{[ promptMessage ]}

Bookmark it

{[ promptMessage ]}

Discrete Mathematics with Graph Theory (3rd Edition) 263

# Discrete Mathematics with Graph Theory (3rd Edition) 263 -...

This preview shows page 1. Sign up to view the full content.

Chapter 9 261 5. (a) JC4, the complete graph on 4 vertices has this degree sequence. (b) No such graph exists because the sum of the degrees in a graph must be even, but the sum here is 15, which is not even. (c) Draw two triangles, with vertices AI, Bl, C l and A2, B 2, C 2, respectively. Then add edges AIA2, B I B 2, C I C 2 . This gives a graph with the given degree sequence. (d) Drawing a graph by the approach of part (c), but starting with two squares, gives a graph with the given degree sequence. 6. (a) The sum of the degrees is 41, an odd number, contradicting Proposition 9.2.5. (b) Suppose such a graph existed. It would have nine vertices two of which have degree 8. Hence, these two would be joined to all vertices except themselves, and thus every vertex would have degree at least 2. This contradicts the fact that there is a vertex of degree 1. 7. (a) This is the complete bipartite graph JC 3 ,4' (b) This is not bipartite. It contains an odd cycle (the vertices along the top and right side). (c) This is bipartite, but not complete. There are black and white vertices not joined by an edge.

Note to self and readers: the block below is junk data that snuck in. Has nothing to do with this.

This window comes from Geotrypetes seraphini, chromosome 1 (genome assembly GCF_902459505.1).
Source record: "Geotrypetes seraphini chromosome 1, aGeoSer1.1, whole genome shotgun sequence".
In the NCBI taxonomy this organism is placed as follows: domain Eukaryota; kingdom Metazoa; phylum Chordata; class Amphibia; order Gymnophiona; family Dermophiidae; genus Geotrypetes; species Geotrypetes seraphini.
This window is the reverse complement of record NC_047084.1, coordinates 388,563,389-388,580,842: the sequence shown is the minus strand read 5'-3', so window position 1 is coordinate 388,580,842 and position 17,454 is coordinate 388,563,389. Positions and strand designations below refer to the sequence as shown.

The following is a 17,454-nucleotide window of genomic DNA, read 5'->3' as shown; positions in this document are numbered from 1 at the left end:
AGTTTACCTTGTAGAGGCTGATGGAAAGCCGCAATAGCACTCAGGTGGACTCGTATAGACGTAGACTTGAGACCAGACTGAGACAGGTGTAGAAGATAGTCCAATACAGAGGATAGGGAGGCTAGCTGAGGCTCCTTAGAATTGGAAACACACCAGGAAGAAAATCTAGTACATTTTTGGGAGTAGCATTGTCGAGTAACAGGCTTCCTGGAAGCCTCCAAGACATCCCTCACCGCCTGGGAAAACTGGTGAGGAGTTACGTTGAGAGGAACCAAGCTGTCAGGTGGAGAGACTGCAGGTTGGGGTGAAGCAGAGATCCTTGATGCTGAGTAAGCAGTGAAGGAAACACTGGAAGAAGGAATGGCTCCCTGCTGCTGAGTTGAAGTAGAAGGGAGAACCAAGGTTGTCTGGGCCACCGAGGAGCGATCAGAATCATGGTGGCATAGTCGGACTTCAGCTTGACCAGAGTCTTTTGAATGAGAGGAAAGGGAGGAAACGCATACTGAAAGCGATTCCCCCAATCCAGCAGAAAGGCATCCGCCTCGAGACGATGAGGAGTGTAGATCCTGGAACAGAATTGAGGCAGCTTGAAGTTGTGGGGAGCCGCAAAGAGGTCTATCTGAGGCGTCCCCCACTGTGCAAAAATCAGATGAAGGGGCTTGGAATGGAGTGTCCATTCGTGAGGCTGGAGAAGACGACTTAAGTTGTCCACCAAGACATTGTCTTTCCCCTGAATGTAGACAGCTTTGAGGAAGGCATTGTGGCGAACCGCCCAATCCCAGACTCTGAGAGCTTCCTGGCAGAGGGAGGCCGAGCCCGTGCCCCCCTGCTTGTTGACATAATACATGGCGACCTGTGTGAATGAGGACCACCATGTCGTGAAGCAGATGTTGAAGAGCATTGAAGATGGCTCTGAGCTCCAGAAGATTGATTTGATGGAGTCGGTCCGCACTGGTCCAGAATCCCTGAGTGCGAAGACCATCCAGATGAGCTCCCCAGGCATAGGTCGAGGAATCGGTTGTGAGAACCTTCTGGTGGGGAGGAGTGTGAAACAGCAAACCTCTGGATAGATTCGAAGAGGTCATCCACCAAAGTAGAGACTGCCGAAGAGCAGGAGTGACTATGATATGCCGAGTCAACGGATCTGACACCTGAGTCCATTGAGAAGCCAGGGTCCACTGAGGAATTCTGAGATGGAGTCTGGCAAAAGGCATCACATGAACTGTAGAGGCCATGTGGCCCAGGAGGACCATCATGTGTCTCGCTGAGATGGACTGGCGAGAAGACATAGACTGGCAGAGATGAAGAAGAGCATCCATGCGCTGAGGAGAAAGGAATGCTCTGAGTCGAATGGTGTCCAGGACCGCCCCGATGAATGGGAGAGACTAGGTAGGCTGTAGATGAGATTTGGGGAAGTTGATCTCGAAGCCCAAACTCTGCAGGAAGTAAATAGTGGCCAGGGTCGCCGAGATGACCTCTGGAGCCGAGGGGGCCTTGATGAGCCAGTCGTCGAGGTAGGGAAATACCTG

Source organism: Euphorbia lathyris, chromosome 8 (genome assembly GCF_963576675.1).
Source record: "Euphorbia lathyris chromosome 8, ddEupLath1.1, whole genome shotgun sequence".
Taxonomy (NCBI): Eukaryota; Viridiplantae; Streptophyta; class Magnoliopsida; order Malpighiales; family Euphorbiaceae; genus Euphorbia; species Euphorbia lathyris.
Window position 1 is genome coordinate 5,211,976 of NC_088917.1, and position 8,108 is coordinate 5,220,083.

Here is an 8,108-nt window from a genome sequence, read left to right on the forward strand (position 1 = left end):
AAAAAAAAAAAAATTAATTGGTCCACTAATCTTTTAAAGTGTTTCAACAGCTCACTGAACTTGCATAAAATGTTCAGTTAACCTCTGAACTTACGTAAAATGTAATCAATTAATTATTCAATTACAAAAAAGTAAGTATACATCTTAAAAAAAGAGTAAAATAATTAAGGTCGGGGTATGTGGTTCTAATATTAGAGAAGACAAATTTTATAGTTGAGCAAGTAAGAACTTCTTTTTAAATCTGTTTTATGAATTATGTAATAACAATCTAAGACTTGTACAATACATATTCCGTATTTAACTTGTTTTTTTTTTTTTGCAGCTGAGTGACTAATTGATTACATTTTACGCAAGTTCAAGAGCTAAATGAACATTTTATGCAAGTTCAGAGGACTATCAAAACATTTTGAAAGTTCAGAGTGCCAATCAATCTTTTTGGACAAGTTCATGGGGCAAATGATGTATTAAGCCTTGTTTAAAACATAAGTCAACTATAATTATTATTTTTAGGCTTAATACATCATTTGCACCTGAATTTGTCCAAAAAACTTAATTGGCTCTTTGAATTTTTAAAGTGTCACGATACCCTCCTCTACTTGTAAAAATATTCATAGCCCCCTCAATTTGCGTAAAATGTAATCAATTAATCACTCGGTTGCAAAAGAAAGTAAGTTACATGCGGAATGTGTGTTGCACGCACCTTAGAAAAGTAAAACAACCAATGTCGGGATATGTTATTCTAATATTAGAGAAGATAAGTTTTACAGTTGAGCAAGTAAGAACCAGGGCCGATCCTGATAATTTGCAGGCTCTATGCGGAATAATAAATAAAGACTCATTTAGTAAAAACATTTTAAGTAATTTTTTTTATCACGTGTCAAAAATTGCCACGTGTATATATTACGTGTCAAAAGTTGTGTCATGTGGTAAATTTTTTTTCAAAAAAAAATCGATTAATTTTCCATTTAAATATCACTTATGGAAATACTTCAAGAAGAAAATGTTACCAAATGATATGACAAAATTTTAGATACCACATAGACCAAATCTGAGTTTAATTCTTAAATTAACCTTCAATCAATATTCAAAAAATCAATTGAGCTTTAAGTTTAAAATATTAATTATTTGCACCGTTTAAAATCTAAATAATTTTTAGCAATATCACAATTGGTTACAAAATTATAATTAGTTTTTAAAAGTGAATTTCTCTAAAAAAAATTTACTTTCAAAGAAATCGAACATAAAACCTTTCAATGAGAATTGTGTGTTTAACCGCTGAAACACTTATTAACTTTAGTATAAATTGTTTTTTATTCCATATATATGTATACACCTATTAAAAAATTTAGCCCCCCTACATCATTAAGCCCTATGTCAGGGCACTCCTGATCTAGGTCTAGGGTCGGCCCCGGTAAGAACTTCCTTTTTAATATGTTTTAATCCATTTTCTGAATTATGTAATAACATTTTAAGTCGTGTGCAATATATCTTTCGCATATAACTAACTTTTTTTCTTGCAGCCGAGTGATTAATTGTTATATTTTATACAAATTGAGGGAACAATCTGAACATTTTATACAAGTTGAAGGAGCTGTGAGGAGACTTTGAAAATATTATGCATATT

This is the end of the preview. Sign up to access the rest of the document.

{[ snackBarMessage ]}